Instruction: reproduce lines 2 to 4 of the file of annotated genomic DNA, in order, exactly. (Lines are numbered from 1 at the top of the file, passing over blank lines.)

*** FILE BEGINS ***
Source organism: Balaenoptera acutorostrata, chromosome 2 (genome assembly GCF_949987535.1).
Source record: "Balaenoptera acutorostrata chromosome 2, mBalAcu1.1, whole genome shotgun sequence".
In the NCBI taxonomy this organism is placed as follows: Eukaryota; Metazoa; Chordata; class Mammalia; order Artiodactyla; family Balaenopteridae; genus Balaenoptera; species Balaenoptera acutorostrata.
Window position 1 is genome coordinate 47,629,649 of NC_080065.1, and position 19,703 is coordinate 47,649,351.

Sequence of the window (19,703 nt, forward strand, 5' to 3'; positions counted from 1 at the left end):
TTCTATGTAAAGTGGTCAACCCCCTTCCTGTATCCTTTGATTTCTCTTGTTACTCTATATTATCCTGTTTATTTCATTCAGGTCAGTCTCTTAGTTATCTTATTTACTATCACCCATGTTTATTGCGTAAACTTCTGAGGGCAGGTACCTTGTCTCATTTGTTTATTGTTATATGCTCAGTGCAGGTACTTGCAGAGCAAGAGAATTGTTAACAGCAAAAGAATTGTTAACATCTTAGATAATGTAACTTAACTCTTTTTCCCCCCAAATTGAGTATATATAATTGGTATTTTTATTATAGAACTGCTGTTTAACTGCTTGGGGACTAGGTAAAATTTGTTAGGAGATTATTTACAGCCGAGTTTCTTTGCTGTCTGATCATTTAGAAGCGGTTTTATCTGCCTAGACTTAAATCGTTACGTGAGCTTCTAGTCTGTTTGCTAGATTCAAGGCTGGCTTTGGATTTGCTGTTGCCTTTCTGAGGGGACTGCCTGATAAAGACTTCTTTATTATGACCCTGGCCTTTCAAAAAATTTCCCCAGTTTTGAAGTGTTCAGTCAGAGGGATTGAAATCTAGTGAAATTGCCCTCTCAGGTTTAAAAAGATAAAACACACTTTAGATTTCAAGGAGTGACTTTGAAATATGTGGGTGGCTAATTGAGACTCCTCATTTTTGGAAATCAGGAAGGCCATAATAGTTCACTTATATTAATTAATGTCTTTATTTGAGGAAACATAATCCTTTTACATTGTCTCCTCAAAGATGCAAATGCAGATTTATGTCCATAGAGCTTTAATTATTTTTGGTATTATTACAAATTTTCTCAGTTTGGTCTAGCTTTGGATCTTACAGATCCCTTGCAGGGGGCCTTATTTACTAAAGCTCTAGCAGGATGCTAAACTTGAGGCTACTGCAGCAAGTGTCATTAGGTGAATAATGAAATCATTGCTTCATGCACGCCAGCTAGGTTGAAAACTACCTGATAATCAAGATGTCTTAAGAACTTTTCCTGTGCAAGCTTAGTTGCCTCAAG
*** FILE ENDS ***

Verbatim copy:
Source record: "Balaenoptera acutorostrata chromosome 2, mBalAcu1.1, whole genome shotgun sequence".
In the NCBI taxonomy this organism is placed as follows: Eukaryota; Metazoa; Chordata; class Mammalia; order Artiodactyla; family Balaenopteridae; genus Balaenoptera; species Balaenoptera acutorostrata.
Window position 1 is genome coordinate 47,629,649 of NC_080065.1, and position 19,703 is coordinate 47,649,351.